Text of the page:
Marathon training without the long runs

Our massage therapist, Emily, is so dedicated to her work on this blog that she entered a night time offroad marathon to prove a point! Here’s her story:

It’s cold, dark, wet and icy outside. You’re feeling tired or maybe you’re recovering from an injury. Perhaps you have a marathon booked in a few months. Should you grin and bear it and stick with the mileage written in the training plan? Should you listen to your body and rest?

Your answer may be interval training, cross training and pushing weights in the warmth of a gym.

At the 1952 Olympics in Helsinki, Emil Zátopek became the first person to win the 5k, 10K and the marathon in the same Olympics. Before then he had never run a marathon, not in training, nor in a race. His secret? Interval training.

Combustion Triangle

The “combustion triangle” of sports training consists of:

  1. Cardiovascular fitness
  2. Strength & conditioning and
  3. Technique.

Using just one activity to train for these components is not uncommon; many runners only run. However, this can be time consuming and risky considering the amount of impact and the time it takes to recover from running.

My Marathon Training Experiment

I wanted to experience how effective cross training and interval training could be for this blog post, so I signed up for a marathon as an experiment. Apart from a very slow Ironman in 2014 (with a 5hr run split), I had never run a marathon before. While I’m used to high volume swimming and cycling, I don’t run more than 10km at a time.

My average week of “no long run” marathon training consisted of:

  • 1 x interval run / hill repeats of up to an hour
  • 2 x strength and conditioning sessions combining a mixture of “6 rep max” pushing heavy weights and explosive plyometric exercises such as box jumps and high skips
  • 2 x 1hr club swim sessions of high intensity intervals
  • 1 x long bike ride of up to 4 hours

I tend to use “dead times” such as standing on escalators / sitting at desk to stretch and commuting by bike as active recovery.

Emily Chong Marathon

The race I entered was an off road night marathon with 1000ft of elevation gained. Armed with a head torch and dressed as Spiderman for Halloween, I waited at the start line fresh and niggle free. Did I hit a wall at mile 20? Even top athletes do, but I had enough muscle strength to hold on to good technique and was sensible enough to stop and stretch when needed. Overall I felt light and quick, I even beat the entire (small) field to the finish line!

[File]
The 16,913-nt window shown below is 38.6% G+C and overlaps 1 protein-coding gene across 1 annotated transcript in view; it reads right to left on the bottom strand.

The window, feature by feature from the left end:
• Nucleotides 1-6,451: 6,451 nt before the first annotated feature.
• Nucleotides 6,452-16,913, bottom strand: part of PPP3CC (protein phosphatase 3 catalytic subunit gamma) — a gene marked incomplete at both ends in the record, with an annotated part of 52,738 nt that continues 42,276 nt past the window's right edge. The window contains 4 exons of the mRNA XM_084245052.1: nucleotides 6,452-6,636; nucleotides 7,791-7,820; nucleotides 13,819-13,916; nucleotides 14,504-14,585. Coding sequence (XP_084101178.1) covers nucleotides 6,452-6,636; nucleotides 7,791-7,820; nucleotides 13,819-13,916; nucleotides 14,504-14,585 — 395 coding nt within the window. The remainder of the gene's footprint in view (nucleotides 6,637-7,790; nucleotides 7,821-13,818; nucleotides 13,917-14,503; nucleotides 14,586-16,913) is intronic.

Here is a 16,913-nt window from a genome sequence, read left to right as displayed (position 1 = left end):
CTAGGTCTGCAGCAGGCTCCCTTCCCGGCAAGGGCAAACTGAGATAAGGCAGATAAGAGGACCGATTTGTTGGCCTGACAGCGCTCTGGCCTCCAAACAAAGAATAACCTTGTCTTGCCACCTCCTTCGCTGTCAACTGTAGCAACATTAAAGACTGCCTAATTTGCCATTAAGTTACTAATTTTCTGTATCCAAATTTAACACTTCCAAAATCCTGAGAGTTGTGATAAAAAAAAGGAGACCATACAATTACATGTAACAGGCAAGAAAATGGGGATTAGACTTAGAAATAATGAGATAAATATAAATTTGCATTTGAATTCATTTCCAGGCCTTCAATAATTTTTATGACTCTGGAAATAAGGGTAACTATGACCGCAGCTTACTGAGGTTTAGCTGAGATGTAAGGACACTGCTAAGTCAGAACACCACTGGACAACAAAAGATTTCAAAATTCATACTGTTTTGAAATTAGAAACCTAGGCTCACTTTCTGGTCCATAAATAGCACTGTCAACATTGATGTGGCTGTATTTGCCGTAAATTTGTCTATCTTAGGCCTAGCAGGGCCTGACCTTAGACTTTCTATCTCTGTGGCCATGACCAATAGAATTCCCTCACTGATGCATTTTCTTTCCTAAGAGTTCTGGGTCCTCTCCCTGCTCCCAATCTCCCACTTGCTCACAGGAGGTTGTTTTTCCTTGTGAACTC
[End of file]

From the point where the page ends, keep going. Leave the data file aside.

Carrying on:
Of course, without a certain amount of volume in the same discipline as you race, you’re unlikely to break any records, but if you’re carrying an injury that doesn’t let you run five times a week or if long runs are not for you, consider training differently.

My top three tips for marathon training without the long runs:

  1. Interval training using low impact activities such as swimming, cycling or an elliptical machine is a much less risky way to train your cardiovascular fitness.
  2. Use weight training, yoga or pilates to safely build muscular strength for your race.
  3. Get your running technique checked out by a coach and keep practicing drills, pacing, fuelling.

Words and images by Emily Chong.

Sarah Lawson

Sarah had wanted to be a physiotherapist from the age of 15, and she realised her dream after qualifying in 1992. She went on to gain a postgraduate qualification in Sport Medicine in 1997, and later became the Outpatient and Sports Injury Manager at the Wellington Hospital. 

When she found herself spending more time on paperwork than patients (her clinic at the Wellington was owned by an American corporation), she went into private practice – first helping a small physio clinic get back on its feet, and then setting up Physio Remedies in 2005. 

Physio Remedies has come on a long way since its inception (which consisted of just Sarah on her own, in a converted broom cupboard at the Lansdowne Club): with top physios from around the country, state-of-the-art facilities, and relationships with renowned surgeons and sports organisations, it’s one of the most highly regarded physio practices in the country.